Therefore *any* GHG must act to heat the surface and lower atmosphere. CO2 does this in the same way as any other GHG.

    It's similar to turning a light bulb on in your loft on a cold winter's night to stop the pipes from freezing. Much of the radiated heat is directed into the roof tiles, but a significant fraction of it is directed downwards towards the pipes - just enough to raise their temperature by a fraction.

    Increasing GHG concentrations (including CO2) in that analogy, is like steadily increasing the wattage of the bulb in your loft.

    How is that effect "cooling"?

  • Comment number 52.

    40. RobWansbeck:

    As you say, the total energy balance at the top of the atmosphere must be in equilibrium - the earth must put out what it takes in, otherwise it would heat up like kebab meat on a spit.

    Because there is a greenhouse gas element, some of this departing heat energy is delayed by re-radiation throughout earth's atmosphere. The more GHGs in the atmosphere, the greater the delay, and the warmer the atmosphere becomes in response.

  • Comment number 53.

    @51 & 52, newdwr54,

    I agree with your general points regarding the lower atmosphere although I am not convinced by your light bulb analogy as you are adding heat to the system and it warms both the top of the loft and the bottom. Unfortunately it's late, I'm well served, and I can't think of a better analogy.

    Also, everything above absolute zero radiates so even a transparent atmosphere would radiate some heat picked up initially by conduction from the surface.

    As for the upper atmosphere, a better radiator can emit the required amount of energy at a lower temperature. In fact the average temperature of the whole atmosphere can actually fall.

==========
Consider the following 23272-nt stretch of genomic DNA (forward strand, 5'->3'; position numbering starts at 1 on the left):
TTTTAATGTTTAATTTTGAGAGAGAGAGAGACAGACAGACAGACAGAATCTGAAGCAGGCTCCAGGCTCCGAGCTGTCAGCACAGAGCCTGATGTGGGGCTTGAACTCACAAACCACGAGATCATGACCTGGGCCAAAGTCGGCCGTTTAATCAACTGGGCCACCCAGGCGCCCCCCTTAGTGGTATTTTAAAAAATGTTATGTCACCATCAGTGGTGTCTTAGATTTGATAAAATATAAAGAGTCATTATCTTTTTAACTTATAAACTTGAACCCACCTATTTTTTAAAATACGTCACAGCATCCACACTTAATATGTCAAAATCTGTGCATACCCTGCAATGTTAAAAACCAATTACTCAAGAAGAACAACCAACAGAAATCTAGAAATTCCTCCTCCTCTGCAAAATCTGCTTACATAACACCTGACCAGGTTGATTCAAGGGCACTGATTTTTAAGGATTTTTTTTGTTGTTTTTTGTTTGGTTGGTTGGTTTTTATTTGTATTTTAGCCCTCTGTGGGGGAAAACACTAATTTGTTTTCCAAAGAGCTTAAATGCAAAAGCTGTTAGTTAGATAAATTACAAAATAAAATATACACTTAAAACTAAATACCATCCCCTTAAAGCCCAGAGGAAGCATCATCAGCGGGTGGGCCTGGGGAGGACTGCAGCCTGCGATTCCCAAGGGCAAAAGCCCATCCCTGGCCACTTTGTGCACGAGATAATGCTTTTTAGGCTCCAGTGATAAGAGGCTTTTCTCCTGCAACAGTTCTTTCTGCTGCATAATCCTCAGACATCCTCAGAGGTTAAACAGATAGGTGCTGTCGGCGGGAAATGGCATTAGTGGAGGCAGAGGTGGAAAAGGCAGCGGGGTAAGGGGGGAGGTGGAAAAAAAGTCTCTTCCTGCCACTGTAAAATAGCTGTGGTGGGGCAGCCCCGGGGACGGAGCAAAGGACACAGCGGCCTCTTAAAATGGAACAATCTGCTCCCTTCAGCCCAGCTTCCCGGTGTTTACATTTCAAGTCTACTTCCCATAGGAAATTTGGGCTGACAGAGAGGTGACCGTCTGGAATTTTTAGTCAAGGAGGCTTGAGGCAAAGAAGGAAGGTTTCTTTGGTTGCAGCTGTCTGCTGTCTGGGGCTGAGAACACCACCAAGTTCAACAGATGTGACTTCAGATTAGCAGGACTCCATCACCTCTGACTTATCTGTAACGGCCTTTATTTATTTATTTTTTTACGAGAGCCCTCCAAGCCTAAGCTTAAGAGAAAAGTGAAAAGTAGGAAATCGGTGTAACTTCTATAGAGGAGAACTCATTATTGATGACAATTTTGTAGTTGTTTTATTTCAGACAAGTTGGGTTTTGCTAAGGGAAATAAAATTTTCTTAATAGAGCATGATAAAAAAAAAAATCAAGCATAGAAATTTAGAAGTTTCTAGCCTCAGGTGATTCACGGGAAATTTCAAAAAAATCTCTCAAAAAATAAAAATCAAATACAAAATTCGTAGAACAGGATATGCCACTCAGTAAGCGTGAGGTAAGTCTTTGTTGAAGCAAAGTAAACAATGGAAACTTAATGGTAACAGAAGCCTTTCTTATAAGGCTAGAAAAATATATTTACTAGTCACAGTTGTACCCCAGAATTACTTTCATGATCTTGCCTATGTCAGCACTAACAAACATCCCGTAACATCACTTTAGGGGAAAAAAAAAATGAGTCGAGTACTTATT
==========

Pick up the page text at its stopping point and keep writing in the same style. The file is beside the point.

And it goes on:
Of course for any of this to happen the lower atmosphere must warm. One argument is that the warmer lower atmosphere and cooler upper atmosphere may lead to an increase in convective heat transfer and hence a negative feedback.

  • Comment number 54.

    greensand,
    Another comment which puzzled me was that there had been no "net global warming", since 1940".
    That seemed to go unchallenged, although I haven't had time to go through all of the subsequent comments.
    I would be interested to know how that conclusion was arrived at!

  • Comment number 55.

    newdwr54 said . . .
    "Without GHGs *all* the heat energy would simply radiate off to space, and *none* would be detained to warm the lower atmosphere."
    That's just plain wrong. Now it's likely that you're just trying to explain it to me in a way that you think I'll understand - dumbing it down, so to speak. Or it could be that like me, you also don't grasp the complexity behind the theory. I'm not trying to catch you out or trip you up. I'm just fed up with the 'it's simple physics' argument which I hear from people who don't actually understand it beyond the GCSE level.
    Look, most of us on this blog will be aware that the name 'greenhouse gas' is a misleading term, but accept that it is easily (mis)understood in the sense that it describes something that makes air warmer. In common parlance, the GG effect it often described as 'trapping heat'. That's the basic explanation which is wrong but easy to understand. A better explanation might be that GGs slow down the heat loss - but that's not brilliant either as doesn't describe the relevant processes. And so it goes on. The bottom line is that the deeper you look, the more complex AGW becomes - no great surprise perhaps. Nevertheless, I think that the 'simple' or 'basic' physics argument for AGW is shallow. By completely ignoring the inherent complexities and uncertainties of the underlying physics, one skews the debate to the advantage of the consensus of consensus views.